I always thought I was going to rock parenthood. I thought that I’d have all the answers, raise my kids “right” (whatever that meant) and find some way to make sure each of them always felt loved and wanted. I was also going to be this incredibly fun parent that had it all together while being there for all the big, important moments in life.
Clearly I was delusional, as most kidless people are about parenting.
At one point though, I felt like I was close to this person. When it was just my daughter I would talk through tantrums, kiss every mild boo boo without rolling my eyes and always ask thoughtful questions about how her day went. Sure I would have my moments, especially in infancy, but I’d rarely get frustrated because life was manageable with her.
I was able to be there and be present in the small moments – like when I rocked her to sleep at night – and the big, fun moments – like when we went to Disney World or a movie for the first time.
But something happened when we had our son. I feel like I lost my mom/home/life balance and never fully regained it. Because you can’t add more hours to the day, your time with each child is immediately cut in half.
Less time isn’t necessarily a bad thing because as children grow they want to be more independent, but time is a fickle thing. Kids grow so quickly and the days pass so fast that I often feel like I’m getting bogged down in all the details of life and missing the fun.
I get frustrated more easily, I roll my eyes, I yell more, have less patience. I often feel guilty reacting like this even though whatever caused it at the time probably equated to some sort of complete chaos with a healthy dose of consistent whining.
Somewhere along the way I realized it’s not even necessarily about dividing my time between them, it’s about everything else that goes along with having more than one kid – more laundry, more meal prep, more activities to run to, more homework, etc. The life stuff seems to get in the way of parenting.
Even now as a parent who works from home I struggle to feel like I have enough time for both of them with all the other things in life that need to get done.
I recently stumbled across a 2016 study from a Cornell scientist that explains why I feel so much more frustration now. The study concluded that parenting carries more strain for mothers. It showed that people who are parents experience greater happiness and meaning when they do activities with their children, as opposed to when they do things without them, but mothers feel more fatigue, stress and less happy than fathers do while parenting.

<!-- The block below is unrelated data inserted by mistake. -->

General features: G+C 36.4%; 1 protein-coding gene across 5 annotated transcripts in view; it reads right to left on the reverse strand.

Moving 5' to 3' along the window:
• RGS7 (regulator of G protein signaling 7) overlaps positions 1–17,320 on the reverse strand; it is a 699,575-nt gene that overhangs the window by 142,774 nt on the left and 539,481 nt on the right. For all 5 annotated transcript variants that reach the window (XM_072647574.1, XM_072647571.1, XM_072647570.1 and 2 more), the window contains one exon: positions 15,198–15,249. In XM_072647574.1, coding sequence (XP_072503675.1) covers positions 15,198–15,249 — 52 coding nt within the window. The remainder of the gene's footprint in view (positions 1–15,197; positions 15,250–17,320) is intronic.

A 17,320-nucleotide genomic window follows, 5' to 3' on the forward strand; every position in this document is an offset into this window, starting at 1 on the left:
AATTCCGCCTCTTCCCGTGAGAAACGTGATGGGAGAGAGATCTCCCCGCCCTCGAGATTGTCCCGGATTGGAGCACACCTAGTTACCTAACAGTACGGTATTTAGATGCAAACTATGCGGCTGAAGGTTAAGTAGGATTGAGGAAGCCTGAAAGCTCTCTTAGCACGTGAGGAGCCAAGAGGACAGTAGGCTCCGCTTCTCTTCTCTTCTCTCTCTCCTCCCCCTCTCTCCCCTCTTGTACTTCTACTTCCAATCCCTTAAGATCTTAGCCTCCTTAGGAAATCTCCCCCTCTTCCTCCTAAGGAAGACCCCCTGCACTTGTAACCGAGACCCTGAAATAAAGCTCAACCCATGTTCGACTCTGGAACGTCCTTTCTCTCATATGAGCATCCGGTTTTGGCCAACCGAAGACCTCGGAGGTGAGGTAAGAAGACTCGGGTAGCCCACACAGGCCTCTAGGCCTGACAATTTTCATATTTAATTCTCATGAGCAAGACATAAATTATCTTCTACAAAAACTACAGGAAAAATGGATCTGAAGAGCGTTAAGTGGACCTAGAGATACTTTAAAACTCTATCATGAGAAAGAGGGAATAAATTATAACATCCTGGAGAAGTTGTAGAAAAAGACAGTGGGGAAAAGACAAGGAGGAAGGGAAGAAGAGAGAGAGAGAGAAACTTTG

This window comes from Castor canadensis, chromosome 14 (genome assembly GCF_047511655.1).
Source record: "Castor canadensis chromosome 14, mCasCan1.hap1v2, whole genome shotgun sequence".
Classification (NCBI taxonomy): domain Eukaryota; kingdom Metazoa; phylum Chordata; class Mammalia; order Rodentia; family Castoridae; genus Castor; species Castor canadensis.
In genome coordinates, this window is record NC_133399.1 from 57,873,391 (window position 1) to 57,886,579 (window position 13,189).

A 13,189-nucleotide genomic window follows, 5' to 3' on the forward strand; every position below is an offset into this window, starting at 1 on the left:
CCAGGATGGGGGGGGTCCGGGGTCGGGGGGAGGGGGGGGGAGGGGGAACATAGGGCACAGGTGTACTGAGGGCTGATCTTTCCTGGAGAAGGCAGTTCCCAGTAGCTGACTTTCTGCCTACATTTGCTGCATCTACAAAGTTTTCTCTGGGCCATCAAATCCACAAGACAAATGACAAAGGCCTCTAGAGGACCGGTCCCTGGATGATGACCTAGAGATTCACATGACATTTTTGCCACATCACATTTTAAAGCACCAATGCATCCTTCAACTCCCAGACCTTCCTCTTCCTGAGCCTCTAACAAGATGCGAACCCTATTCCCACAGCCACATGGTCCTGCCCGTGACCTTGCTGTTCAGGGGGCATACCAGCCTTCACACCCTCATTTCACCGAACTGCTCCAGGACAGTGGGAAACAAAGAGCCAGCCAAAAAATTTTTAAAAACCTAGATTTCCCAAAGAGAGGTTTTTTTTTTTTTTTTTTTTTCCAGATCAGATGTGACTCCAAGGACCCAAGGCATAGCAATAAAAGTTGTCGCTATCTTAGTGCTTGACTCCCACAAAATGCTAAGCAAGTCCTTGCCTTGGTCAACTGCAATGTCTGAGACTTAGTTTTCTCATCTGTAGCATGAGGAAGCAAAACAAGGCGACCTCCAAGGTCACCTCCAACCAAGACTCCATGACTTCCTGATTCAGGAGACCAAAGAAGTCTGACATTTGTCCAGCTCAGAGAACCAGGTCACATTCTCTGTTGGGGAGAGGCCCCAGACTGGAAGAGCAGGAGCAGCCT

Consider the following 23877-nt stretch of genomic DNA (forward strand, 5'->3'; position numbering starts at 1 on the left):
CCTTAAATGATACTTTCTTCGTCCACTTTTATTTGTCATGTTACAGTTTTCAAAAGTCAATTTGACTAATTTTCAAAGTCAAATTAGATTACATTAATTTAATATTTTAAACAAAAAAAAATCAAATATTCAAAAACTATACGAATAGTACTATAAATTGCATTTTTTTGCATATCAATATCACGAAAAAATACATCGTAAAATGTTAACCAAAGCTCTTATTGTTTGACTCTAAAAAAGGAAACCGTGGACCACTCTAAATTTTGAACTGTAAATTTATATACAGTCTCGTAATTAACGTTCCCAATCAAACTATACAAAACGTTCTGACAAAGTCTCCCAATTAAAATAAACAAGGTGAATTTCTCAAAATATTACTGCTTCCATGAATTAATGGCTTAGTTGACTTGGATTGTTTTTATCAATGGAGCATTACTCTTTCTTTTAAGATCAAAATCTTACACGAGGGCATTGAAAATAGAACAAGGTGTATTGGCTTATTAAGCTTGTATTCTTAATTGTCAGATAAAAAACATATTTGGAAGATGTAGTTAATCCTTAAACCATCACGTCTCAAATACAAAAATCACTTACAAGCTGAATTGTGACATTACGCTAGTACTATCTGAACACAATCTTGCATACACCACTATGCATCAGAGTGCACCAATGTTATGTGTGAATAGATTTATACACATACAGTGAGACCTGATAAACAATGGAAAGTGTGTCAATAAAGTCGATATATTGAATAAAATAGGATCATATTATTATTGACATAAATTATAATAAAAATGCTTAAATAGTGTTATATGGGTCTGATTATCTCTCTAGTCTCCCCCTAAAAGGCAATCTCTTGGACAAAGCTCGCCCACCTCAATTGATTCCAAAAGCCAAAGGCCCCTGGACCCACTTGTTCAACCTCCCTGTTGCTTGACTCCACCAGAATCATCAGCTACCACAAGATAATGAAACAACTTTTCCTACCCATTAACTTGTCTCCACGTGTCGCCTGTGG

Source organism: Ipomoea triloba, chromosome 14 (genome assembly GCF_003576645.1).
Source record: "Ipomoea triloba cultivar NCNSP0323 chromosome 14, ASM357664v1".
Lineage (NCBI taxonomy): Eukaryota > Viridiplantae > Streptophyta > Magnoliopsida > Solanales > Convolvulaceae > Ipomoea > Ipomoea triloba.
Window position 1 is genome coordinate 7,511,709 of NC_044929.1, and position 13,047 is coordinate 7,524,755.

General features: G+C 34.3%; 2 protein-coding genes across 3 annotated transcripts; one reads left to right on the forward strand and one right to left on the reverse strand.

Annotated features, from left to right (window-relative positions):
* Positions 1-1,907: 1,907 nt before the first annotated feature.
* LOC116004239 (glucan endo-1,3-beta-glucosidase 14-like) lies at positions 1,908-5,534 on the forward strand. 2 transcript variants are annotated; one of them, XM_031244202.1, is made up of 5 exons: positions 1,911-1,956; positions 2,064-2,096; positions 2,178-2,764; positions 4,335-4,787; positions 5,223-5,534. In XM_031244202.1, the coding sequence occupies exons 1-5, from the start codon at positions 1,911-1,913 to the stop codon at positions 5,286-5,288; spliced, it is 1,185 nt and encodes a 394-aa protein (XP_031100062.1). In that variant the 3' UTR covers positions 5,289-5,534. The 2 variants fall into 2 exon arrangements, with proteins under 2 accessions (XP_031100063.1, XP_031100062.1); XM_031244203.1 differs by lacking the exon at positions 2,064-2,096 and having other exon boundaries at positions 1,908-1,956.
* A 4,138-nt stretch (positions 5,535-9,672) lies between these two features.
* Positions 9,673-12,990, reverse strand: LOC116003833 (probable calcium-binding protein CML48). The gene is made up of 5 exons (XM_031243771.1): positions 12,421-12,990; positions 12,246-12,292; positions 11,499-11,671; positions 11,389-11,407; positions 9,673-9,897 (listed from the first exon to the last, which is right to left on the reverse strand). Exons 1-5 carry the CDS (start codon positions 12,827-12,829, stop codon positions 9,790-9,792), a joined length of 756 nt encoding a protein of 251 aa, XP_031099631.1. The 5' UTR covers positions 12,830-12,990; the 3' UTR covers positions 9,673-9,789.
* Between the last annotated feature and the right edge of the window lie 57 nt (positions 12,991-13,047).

The study explained this by adding that mothers often do less fun things with children while parenting. We are cleaning, running to activities or appointments, grocery shopping, etc. Fathers get to spend more time playing with kids.
“Mothers are doing different things with their children than fathers are, things that we know aren’t as enjoyable,” said Kelly Musick, associate professor of policy analysis and management and co-author of the study. “Playing with their kids is a particularly enjoyable experience for parents. And dads are doing more play as a share of the total amount of time they spend with their kids.”
Yes! Yes! Yes! This completely describes my life with the kids. It wasn’t as bad when I had one kid because I was able to balance it more easily. It was there but it’s amplified now that I have two kids.
I’m the one that often disciplines both of them and regularly cleans up the toys, which doesn’t seem to count for my husband because it gets messy again 20 minutes later. I cook almost all of our meals, do most of the laundry and I am in charge of homework.
“A lot of how parents feel about parenting is based on incidental moments with kids like hanging out on the couch or going grocery shopping,” Musick said. “There’s a lot of parenting involved in those small moments.”
I parent in the all the non-fun situations of life. If truth be told, I’m often jealous that my husband gets so much time playing with the kids while I seem to get the leftover parenting moments that leave me feeling like I’m not a good parent.
The truth is though that it’s me that has to readjust my thinking. I’m not sure if I’m ever going to feel like I get to be the parent I want to be because there is all this other life stuff I have to take care of. My husband will always get to be the fun one, at least for the foreseeable future.
I may not be rocking motherhood in the way I dreamed of. However, if I can continue to parent both of them well in those in between, everyday moments I can still make a positive impact on their lives.
The big moments may be the memories we make but the small moments are the pieces of our days that string life together. The small moments create consistency, norms and help children see boundaries and expectations more clearly. If I have to miss out on some of the fun to create an environment for my kids that helps them to function as happy, successful adults then so be it. Life isn’t about rocking parenthood, it’s about sacrificing the life you imagined so they can have the life they deserve.